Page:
- 5 kids in clean clothes
- posh accent (thanks mum for slogging your guts out to send me to the posh school!) and a penchant for showing off big words.
- we live near ‘swanky’ Brighton
- we both work
- two cars
- semi-detached, 4-bed, newly extended and refurbished house
The reality (which I’ve never hidden) –
- Our recent extension was funded by loans (predominantly from amazing relatives) and thanks to a lot of research looks modern/on-trend and bloody fab thanks to Ebay, shopping around and carboot sales. It was essentially done on the cheap. There are parts of the house completely unfinished and due to lack of money, won’t be finished in the next few years. But we all need goals, right?!
- We haven’t been on a family holiday that hasn’t been gifted as we can’t afford to – it’s amazing that I’ve created this ‘ere blog so companies are willing to quite literally give us a break.
- Although I now have the job of my dreams and work part-time (while also blogging and all that entails!), only 5 years ago I was a single mum on benefits, then a cleaner and ironing lady. In fact, I would have been better off staying on benefits (financially) but didn’t see that as a long-term solution.
- Our two cars are both over 10 years old and collectively worth about £500!
- We shop in Lidl, Aldi and Asda – not out of choice, but they’re the cheapest. I sometimes treat myself to a few bits in Waitrose!
So, the comment of “it’d just be really great to see a normal, not well-off mum on here!” is blinkered, as you’re looking at one! Coo-eeee!! Our family is part of the whopping 60% of households that consider themselves JAMs, and some months we join the 44% of those JAMs who admit to regularly running out of money before the end of the month3.
So why am I bringing this up? Why am I running the risk of sounding like a privileged knob-clanger “insta-mum” sitting in her cosy house, with 2 jobs, bemoaning being labelled as “well-off”? It comes back to the cheesy cliché that is blogging, and those bloody little squares on the gram – it’s about people knowing they’re not alone! Sure, I’ve related to a lot of parenting chat over the years and appreciated the solidarity of motherhood; realised shared stories about depression, breastfeeding or a child struggling with behavioural issues have had the power to make even a dark day brighter just knowing you’re not the only one crying about this shit. But for me, one of the most powerful shares by the likes of Mother Pukka or Clemmie Telford are the financial ones – the sharing of a declined card or having no money – it’s not shameful, and by the looks of the statistics it’s more common than you might think! Talking about money, especially the lack of it, can be embarrassing but it shouldn’t be taboo.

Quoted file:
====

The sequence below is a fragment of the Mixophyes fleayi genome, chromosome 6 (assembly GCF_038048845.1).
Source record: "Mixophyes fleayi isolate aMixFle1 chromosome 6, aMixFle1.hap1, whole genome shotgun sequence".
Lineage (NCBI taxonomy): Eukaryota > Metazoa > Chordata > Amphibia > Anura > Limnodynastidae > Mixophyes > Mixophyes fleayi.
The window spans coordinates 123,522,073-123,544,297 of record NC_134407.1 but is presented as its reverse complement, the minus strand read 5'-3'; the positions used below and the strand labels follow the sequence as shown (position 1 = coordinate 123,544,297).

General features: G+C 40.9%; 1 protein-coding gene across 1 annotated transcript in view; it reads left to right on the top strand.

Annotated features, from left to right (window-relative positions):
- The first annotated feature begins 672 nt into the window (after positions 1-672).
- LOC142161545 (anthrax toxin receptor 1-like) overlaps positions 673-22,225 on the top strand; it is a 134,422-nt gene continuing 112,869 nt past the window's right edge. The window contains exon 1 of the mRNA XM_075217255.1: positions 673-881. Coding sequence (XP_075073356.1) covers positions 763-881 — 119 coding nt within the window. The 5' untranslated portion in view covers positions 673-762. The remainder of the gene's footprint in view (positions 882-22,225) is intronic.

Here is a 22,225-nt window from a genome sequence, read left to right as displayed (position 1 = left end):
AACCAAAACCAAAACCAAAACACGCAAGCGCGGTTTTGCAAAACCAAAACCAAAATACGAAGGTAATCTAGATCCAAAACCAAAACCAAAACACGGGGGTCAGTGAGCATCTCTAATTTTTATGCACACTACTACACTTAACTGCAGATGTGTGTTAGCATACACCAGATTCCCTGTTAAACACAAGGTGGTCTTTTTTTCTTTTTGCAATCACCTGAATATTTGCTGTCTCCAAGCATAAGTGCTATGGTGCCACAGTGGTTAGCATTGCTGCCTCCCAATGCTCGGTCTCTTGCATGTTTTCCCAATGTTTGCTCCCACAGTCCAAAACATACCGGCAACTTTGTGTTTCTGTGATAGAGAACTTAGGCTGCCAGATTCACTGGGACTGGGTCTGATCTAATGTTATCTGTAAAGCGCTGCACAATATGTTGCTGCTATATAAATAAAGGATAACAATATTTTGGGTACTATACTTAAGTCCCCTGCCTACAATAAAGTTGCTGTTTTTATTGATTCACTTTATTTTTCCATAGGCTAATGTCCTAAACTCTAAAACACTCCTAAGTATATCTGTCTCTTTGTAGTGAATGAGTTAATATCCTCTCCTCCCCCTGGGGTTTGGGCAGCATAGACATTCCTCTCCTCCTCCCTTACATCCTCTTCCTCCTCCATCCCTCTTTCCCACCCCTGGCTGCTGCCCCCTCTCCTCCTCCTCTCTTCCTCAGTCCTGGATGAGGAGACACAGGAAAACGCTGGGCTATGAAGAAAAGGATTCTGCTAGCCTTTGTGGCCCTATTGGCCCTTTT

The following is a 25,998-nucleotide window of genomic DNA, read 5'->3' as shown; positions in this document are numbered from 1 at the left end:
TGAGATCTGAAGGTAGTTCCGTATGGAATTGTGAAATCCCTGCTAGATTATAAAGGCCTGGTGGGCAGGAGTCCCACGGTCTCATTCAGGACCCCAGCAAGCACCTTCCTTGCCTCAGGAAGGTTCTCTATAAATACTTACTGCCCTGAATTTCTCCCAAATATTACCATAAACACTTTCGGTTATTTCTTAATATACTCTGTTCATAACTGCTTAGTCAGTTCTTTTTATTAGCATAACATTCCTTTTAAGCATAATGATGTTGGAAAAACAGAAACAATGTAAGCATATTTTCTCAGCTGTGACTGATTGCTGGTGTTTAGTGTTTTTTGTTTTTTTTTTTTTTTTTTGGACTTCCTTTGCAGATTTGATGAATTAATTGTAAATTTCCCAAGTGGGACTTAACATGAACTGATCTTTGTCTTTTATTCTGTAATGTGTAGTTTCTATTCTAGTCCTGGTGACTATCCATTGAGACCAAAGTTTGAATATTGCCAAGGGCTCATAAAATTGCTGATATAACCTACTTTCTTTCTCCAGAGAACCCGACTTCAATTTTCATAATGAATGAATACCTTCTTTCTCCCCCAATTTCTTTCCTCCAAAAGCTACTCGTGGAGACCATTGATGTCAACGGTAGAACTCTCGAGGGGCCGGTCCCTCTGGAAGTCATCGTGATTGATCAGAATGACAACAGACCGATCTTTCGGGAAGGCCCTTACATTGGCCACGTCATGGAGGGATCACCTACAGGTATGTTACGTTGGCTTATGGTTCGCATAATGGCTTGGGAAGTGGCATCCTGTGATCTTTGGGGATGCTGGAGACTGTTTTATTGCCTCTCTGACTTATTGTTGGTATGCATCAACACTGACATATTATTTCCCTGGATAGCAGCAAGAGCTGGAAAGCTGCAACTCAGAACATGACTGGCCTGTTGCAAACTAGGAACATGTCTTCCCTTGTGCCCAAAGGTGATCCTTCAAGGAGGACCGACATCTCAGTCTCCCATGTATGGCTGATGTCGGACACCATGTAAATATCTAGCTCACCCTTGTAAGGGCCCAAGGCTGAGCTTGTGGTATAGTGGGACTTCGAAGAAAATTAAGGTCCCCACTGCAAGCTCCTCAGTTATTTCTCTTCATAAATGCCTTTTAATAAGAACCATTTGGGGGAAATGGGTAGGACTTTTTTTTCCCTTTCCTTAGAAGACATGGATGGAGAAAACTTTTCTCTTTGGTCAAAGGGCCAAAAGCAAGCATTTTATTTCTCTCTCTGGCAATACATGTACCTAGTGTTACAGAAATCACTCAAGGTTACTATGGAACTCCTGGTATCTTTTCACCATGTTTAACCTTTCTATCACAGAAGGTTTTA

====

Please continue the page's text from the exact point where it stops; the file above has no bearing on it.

There are so many great stories of motherhood to be shared and listened to, diminishing the importance of any one of those stories and the background of that story is like closing our eyes to the multifaceted beauty that is parenthood. We urge our children to listen, understand, question and be compassionate – we should all give it a whirl!
- Data from The New Policy Institute via The Joseph Rowntree Foundation – Monitoring poverty and social exclusion 2016 (MPSE).
- According to research from Resolution Foundation think tank.
- From a 2016 survey of 1000 UK households with children by comparison site Money.co.uk